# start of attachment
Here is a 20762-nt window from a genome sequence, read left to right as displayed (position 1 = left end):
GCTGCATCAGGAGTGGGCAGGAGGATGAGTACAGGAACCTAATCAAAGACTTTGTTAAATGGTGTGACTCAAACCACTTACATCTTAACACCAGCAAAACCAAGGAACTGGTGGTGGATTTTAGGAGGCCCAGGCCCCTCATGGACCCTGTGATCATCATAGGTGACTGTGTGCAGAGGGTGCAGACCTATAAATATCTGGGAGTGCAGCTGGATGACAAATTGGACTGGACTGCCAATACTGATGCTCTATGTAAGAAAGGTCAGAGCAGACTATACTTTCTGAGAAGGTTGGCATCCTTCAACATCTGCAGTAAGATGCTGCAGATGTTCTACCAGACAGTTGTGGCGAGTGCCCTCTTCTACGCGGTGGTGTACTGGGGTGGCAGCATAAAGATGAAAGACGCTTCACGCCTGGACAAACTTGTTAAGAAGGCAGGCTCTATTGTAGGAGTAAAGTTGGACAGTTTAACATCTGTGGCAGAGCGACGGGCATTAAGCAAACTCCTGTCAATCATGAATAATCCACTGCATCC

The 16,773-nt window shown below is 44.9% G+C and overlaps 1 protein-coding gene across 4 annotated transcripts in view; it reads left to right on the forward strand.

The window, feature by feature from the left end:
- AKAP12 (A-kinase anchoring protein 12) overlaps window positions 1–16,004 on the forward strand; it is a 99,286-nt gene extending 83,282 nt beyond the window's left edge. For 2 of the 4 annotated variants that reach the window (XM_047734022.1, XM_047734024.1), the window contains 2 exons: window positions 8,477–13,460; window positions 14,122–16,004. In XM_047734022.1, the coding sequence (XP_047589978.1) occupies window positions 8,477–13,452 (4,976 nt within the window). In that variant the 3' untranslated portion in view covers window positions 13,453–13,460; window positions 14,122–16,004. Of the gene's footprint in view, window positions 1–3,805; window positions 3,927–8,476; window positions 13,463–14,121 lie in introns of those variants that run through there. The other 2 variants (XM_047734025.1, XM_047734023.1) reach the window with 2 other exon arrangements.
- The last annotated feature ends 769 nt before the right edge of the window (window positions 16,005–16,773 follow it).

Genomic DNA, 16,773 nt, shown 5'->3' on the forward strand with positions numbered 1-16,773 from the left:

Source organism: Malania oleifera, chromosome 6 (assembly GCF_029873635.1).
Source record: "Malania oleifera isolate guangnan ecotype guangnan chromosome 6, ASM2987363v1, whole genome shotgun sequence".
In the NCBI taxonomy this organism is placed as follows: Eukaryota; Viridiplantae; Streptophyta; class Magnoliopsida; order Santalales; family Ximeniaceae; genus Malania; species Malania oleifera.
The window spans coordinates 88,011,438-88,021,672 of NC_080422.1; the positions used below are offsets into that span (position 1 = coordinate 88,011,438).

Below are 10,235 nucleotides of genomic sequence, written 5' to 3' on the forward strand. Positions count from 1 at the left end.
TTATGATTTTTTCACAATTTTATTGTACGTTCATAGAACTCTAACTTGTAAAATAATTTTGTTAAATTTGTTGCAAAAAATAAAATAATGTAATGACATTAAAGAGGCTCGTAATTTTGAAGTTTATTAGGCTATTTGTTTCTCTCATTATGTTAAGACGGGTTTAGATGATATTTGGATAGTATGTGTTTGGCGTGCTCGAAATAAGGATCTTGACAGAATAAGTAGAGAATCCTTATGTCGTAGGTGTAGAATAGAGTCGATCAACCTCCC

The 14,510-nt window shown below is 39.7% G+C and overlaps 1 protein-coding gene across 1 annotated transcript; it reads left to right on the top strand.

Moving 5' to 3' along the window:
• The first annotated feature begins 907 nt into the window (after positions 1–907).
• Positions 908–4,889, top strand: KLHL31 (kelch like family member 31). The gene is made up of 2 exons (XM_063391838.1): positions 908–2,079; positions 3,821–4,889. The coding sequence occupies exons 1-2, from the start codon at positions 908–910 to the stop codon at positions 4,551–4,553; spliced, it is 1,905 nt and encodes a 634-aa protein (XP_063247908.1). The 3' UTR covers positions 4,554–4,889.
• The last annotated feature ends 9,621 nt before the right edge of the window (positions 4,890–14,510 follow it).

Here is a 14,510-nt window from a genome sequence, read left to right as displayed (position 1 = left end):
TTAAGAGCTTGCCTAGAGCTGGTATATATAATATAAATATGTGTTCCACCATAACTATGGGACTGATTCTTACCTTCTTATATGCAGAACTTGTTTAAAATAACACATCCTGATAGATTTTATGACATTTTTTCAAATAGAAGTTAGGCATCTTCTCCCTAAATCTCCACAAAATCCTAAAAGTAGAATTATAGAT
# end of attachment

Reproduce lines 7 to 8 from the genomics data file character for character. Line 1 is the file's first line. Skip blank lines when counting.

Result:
Genomic DNA, 16,773 nt, shown 5'->3' on the forward strand with positions numbered 1-16,773 from the left:

Source organism: Malania oleifera, chromosome 6 (assembly GCF_029873635.1).